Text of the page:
One of the common forms of making a statement is that which consists of two clauses. Often that first clause can raise feelings of excitement or maybe distress. However, the next clause begins with the word “but.” To a large extent, that one three letter word negates or places conditions on the first phrase which greatly affects the entire thought. In a nut shell, what comes after the “but” is of most importance.

There are approximately four thousand examples in Scripture of this format for expression. One such statement is God’s instructions to Adam concerning the trees in the Garden. “Then the LORD God took the man and put him into the garden of Eden to cultivate it and keep it. And the LORD God commanded the man, saying, "From any tree of the garden you may eat freely; but from the tree of the knowledge of good and evil you shall not eat, for in the day that you eat from it you shall surely die” (Gen 2:15-17 NASB). That admonition was disobeyed and spiritual death entered into the human race. If man remained in that condition, the human race would forever be alienated from God.

However, God had anticipated the sin of Adam and Eve and the first presentation of the Gospel was given by the pre-incarnate Christ who would take upon Himself humanity and redeem mankind from the penalty of spiritual death. They responded by faith to the message of a coming Savior … “And the LORD God made garments of skin for Adam and his wife, and clothed them” (Gen 3:21 NASB). Those physical garments had great meaning for an innocent animal had been slain to portray a future death on a Cross. They were now covered with the Righteousness of God, their status of spiritual death had been removed and the man and woman possessed a new eternal standing, that of spiritual life.

Thousands of years later, the Apostle Paul would write from a historical perspective that which was first promised in the Garden. The incarnation had occurred, and God had entered into human history. The Cross had been the fulfillment of that first portrayal of the Innocent One dying for the guilty … “For while we were still helpless, at the right time Christ died for the ungodly” (Rom 5:6 NASB). What a description of man’s spiritual condition, helpless and ungodly. However, the apostle continued with that three letter word … “But God demonstrates His own love toward us, in that while we were yet sinners, Christ died for us” (Rom 5:8 NASB).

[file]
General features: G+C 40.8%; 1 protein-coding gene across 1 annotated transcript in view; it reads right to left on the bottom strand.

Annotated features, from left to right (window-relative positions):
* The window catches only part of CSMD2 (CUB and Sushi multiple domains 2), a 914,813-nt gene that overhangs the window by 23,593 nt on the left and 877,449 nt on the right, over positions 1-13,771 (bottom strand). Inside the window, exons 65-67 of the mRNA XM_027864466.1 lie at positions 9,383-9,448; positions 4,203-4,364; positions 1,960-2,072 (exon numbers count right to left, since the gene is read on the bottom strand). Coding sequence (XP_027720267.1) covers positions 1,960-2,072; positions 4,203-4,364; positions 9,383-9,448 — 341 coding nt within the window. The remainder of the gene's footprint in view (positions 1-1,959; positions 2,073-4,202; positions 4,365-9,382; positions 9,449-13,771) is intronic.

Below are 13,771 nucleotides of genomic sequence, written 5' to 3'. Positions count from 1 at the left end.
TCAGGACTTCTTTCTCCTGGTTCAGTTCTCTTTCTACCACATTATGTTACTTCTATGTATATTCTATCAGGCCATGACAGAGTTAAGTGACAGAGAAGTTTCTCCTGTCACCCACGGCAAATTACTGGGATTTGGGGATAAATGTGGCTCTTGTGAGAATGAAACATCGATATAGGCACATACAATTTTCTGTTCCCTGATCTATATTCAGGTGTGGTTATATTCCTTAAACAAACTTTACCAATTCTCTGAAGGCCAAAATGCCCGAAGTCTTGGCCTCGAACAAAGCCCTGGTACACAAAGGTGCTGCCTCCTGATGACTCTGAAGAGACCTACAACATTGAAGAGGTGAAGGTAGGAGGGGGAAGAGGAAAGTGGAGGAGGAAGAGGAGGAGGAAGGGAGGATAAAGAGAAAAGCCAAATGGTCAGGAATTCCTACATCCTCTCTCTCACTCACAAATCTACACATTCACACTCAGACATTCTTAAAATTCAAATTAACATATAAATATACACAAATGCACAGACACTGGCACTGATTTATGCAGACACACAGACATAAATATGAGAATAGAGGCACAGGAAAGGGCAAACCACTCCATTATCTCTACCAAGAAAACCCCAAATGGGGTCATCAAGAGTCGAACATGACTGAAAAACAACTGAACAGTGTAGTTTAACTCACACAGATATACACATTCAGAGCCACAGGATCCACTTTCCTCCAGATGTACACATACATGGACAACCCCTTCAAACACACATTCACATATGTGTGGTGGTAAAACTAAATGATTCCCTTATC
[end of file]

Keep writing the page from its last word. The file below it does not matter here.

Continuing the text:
God’s remedy for man’s helpless spiritual condition was the Savior. Now, by a simple act of the will in directing faith toward the finished work of Christ on the Cross, mankind could possess eternal life … “For He delivered us from the domain of darkness, and transferred us to the kingdom of His beloved Son, in whom we have redemption, the forgiveness of sins: (Col 1:13-14 NASB). That offer of forgiveness first made in the Garden had been extended to the entire human race. No one would dare assume that humanity deserved God’s goodness and grace … “For the wages of sin is death, but the free gift of God is eternal life in Christ Jesus our Lord” (Rom 6:23 NASB).

In his letter to the churches in the region of Ephesus, Paul reveals the Divine thinking that brought salvation to mankind … “But God, being rich in mercy , because of His great love with which He loved us, even when we were dead in our transgressions, made us alive together with Christ (by grace you have been saved), and raised us up with Him, and seated us with Him in the heavenly places, in Christ Jesus, in order that in the ages to come He might show the surpassing riches of His grace in kindness toward us in Christ Jesus” (Eph 2:4-7 NASB). It behooves all of us to heed those clauses that begin with “but” for they have eternal consequences.